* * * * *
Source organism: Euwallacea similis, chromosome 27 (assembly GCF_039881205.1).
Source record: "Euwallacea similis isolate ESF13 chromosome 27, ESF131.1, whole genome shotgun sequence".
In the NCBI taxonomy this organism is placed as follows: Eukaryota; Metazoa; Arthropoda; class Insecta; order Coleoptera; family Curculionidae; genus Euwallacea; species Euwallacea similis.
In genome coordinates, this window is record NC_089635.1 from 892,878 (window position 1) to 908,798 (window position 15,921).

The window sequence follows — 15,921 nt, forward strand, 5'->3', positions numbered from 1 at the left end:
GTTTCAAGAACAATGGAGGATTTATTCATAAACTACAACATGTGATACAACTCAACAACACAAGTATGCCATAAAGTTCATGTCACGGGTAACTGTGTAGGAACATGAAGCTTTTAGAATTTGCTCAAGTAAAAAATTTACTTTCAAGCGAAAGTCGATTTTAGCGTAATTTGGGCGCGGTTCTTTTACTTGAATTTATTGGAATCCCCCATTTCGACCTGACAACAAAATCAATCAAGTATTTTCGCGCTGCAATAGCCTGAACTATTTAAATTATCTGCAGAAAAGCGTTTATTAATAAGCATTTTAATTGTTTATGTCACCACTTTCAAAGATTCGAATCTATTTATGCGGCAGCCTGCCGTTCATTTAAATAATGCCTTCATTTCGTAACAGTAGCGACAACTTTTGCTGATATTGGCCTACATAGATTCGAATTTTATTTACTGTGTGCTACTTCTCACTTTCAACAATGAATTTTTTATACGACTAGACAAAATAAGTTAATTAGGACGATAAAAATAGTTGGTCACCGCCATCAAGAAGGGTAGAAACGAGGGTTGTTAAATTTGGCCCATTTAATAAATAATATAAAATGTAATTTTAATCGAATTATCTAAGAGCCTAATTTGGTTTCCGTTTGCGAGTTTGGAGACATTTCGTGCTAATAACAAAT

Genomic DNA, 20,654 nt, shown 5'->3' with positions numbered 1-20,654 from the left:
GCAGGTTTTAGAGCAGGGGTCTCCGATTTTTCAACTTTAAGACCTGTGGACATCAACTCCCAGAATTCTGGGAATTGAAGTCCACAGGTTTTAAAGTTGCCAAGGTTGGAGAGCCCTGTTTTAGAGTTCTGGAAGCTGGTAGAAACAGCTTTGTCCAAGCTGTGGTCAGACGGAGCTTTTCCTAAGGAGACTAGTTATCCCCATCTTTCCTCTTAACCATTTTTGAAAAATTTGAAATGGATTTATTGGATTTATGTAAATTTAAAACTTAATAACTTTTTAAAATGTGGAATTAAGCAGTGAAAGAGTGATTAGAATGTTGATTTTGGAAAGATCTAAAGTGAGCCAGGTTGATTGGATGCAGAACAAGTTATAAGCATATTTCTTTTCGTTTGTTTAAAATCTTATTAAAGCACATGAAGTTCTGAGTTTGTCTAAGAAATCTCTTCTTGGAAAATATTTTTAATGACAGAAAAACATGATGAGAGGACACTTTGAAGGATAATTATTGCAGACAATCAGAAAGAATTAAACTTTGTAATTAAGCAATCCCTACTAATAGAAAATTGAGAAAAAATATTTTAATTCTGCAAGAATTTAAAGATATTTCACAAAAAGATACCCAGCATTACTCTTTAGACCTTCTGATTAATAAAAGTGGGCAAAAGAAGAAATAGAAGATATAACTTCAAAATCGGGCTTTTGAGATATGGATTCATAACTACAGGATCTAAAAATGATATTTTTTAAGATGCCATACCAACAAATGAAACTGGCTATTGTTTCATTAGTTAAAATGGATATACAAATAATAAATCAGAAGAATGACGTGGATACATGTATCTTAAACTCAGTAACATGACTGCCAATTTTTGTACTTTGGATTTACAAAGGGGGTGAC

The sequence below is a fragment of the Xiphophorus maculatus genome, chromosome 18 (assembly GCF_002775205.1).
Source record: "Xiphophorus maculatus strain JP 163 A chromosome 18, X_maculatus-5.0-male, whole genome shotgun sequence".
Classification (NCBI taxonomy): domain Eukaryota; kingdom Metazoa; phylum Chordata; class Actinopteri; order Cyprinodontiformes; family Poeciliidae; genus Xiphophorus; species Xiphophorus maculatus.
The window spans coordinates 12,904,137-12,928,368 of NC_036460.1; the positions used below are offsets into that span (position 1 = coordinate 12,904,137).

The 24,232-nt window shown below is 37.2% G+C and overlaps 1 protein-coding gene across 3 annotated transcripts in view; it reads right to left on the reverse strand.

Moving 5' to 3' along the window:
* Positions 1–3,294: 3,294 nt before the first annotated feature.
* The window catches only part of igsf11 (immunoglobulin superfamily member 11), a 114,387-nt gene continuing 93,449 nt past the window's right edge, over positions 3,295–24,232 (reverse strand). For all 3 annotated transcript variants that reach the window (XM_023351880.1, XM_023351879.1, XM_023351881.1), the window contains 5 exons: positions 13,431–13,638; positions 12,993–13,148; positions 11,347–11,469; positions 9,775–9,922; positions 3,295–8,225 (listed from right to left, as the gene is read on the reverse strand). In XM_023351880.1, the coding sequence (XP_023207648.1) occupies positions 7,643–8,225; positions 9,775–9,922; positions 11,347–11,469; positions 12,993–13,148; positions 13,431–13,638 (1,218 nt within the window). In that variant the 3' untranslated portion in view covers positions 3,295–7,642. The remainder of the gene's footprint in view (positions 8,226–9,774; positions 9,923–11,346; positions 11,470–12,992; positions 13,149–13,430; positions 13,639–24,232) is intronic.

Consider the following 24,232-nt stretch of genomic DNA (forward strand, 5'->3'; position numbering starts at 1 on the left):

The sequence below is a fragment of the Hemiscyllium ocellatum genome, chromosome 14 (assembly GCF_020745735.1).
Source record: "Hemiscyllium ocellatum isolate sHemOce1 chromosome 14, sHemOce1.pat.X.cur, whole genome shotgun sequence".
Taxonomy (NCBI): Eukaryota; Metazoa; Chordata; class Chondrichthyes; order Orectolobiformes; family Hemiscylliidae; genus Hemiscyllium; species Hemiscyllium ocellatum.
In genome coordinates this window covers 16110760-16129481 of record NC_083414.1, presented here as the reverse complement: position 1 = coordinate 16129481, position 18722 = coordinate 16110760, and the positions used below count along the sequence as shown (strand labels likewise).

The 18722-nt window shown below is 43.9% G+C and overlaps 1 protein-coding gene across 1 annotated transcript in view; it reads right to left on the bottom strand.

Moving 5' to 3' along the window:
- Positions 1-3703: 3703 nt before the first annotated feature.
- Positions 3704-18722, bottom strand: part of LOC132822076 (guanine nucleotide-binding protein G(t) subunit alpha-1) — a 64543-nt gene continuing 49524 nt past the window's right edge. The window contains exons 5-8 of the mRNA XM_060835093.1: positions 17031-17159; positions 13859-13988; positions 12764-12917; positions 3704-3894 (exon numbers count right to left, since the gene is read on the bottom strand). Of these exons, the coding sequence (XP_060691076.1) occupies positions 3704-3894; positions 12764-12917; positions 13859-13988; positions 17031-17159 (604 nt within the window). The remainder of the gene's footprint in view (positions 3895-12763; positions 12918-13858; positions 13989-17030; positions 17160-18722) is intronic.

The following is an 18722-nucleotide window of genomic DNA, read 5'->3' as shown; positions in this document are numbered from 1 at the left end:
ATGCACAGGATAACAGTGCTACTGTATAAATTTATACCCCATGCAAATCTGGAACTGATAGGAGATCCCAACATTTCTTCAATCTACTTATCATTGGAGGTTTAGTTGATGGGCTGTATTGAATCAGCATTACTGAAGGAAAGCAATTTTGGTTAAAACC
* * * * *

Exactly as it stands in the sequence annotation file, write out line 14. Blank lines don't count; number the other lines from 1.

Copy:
Moving 5' to 3' along the window: